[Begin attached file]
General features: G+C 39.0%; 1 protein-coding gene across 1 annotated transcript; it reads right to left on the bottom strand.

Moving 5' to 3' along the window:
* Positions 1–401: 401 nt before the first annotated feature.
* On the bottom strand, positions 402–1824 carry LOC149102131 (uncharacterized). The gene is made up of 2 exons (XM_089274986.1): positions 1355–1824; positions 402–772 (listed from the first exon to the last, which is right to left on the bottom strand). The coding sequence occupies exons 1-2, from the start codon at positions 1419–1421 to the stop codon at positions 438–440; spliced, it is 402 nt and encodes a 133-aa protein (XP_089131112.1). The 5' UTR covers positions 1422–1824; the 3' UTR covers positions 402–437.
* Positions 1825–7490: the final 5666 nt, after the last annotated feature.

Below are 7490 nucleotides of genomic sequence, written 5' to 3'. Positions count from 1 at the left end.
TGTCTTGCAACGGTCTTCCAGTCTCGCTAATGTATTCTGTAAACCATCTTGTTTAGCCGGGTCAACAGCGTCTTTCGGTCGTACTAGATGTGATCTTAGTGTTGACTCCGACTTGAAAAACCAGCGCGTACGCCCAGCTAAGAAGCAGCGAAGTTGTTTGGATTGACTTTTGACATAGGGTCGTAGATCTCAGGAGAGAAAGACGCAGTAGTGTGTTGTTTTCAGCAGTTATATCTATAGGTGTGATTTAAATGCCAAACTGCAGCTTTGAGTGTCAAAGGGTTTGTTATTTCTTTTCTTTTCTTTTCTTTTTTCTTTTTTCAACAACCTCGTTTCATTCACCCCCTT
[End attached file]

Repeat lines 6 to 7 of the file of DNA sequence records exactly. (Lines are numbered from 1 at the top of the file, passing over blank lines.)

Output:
Below are 7490 nucleotides of genomic sequence, written 5' to 3'. Positions count from 1 at the left end.
TGTCTTGCAACGGTCTTCCAGTCTCGCTAATGTATTCTGTAAACCATCTTGTTTAGCCGGGTCAACAGCGTCTTTCGGTCGTACTAGATGTGATCTTAGTGTTGACTCCGACTTGAAAAACCAGCGCGTACGCCCAGCTAAGAAGCAGCGAAGTTGTTTGGATTGACTTTTGACATAGGGTCGTAGATCTCAGGAGAGAAAGACGCAGTAGTGTGTTGTTTTCAGCAGTTATATCTATAGGTGTGATTTAAATGCCAAACTGCAGCTTTGAGTGTCAAAGGGTTTGTTATTTCTTTTCTTTTCTTTTCTTTTTTCTTTTTTCAACAACCTCGTTTCATTCACCCCCTT